The 1982 Pontiac 1000 was a rebadged Chevy Chevette that was slow, thirsty and a potential life hazard at any speed. It was also expensive and outdated by its competition, but Americans didn’t care as long as it came with an automatic, according to MotorWeek’s John Davis.
Human laziness knows no bounds. Here, we have a car that GM tried to sell as a Pontiac six years after the Chevy Chevette was introduced, only to succeed thanks to a three-speed automatic that refused to downshift, making this MotorWeek’s slowest test car ever.
We all know 65 horsepower and 80 pound feet of torque is nothing to write home about in a hatchback that weighs 2,230 pounds, but the fact that it was beaten by a Chevette diesel manual says it all. 60mph in 30 seconds, a quarter mile in 23.3. seconds. In return, buyers got 25 mpg at best from that Isuzu-sourced 1.6-liter motor. And that wasn’t the end of the bad news.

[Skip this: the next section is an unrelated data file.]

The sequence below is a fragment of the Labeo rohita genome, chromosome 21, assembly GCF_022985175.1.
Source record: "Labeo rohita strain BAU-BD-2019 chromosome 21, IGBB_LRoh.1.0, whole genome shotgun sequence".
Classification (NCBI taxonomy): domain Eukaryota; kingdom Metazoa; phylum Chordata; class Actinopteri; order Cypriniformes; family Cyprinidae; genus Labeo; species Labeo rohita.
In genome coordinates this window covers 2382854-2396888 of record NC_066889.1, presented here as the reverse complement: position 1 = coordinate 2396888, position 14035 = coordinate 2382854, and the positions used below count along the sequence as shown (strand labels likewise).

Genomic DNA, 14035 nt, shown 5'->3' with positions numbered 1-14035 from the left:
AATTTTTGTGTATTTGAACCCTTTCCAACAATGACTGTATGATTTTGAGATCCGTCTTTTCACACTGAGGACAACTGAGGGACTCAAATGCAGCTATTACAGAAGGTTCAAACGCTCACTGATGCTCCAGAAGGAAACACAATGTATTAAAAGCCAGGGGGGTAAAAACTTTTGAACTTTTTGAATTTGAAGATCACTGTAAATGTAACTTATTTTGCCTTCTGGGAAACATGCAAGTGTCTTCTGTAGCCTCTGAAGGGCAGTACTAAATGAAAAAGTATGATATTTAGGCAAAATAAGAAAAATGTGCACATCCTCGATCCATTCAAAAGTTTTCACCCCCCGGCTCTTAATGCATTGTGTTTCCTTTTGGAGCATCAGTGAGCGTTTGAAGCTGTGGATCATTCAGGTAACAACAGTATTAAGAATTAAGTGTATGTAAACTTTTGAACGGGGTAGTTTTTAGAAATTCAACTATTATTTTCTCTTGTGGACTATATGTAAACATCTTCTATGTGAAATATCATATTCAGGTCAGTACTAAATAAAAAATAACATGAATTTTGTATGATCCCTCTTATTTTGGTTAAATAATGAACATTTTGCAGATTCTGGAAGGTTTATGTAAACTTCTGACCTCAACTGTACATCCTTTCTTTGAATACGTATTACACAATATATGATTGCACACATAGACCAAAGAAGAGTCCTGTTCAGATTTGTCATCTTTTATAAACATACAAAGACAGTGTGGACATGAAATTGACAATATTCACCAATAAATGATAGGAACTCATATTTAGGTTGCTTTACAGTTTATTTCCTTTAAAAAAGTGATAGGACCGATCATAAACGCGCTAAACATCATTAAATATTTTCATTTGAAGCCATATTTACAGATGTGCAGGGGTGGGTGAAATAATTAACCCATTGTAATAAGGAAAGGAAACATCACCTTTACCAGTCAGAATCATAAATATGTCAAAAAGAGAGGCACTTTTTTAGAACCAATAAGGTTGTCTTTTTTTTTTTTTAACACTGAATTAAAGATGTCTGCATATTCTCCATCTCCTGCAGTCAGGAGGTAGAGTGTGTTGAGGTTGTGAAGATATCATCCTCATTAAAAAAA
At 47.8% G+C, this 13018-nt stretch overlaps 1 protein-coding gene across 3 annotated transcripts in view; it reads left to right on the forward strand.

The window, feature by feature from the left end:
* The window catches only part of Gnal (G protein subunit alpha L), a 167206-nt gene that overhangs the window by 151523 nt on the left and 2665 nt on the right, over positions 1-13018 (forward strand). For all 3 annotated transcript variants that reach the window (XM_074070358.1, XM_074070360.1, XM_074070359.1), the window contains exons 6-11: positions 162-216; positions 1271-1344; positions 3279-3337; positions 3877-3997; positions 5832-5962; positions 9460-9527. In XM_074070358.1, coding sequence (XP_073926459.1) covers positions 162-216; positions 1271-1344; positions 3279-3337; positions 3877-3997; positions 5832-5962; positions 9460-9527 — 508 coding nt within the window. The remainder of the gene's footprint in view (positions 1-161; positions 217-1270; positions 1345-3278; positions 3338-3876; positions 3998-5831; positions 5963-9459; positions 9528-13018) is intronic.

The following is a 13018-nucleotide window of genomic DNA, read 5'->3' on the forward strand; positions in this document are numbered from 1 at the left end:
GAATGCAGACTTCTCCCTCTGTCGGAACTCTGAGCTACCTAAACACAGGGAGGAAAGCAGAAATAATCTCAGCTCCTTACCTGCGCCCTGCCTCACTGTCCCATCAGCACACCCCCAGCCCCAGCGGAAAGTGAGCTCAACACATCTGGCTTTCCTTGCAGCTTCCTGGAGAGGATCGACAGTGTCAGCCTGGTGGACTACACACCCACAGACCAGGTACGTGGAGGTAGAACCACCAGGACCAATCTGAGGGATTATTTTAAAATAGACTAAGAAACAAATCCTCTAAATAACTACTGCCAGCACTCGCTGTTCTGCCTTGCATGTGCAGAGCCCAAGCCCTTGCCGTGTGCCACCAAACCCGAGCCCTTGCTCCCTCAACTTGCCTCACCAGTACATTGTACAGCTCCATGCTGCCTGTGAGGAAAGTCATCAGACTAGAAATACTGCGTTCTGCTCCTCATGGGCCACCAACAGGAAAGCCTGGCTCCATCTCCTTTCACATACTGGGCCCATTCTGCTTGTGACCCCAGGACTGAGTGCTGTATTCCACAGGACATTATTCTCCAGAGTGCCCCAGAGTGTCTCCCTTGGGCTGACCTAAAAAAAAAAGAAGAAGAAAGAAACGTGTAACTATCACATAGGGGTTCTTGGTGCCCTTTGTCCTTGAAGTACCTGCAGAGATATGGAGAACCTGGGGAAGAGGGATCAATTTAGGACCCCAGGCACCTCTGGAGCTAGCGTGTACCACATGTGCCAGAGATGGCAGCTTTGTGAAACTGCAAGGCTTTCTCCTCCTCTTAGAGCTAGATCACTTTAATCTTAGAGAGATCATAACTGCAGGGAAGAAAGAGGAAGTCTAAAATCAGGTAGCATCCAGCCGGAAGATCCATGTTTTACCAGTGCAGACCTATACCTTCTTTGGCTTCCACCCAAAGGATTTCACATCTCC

With its upgraded styling sporting “Euro-look” blacked out chrome, the ‘82 1000 still looked like one of those hated imports from the rear, so Pontiac put a USA sticker on it to make sure buyers don’t get confused. They also improved fit and finish, and covered those seats in sturdy fabrics that last longer than the body.
Unfortunately, all this still wasn’t enough to make Pontiac’s Chevette better than “mostly acceptable,” but while more modern and efficient alternatives were available on the market at a lower price, GM’s compacts remained America’s second best selling small cars thanks to the automatic option.
Sales finally fell below 47,000 units, making production come to an end just before the calendar turned to 1987.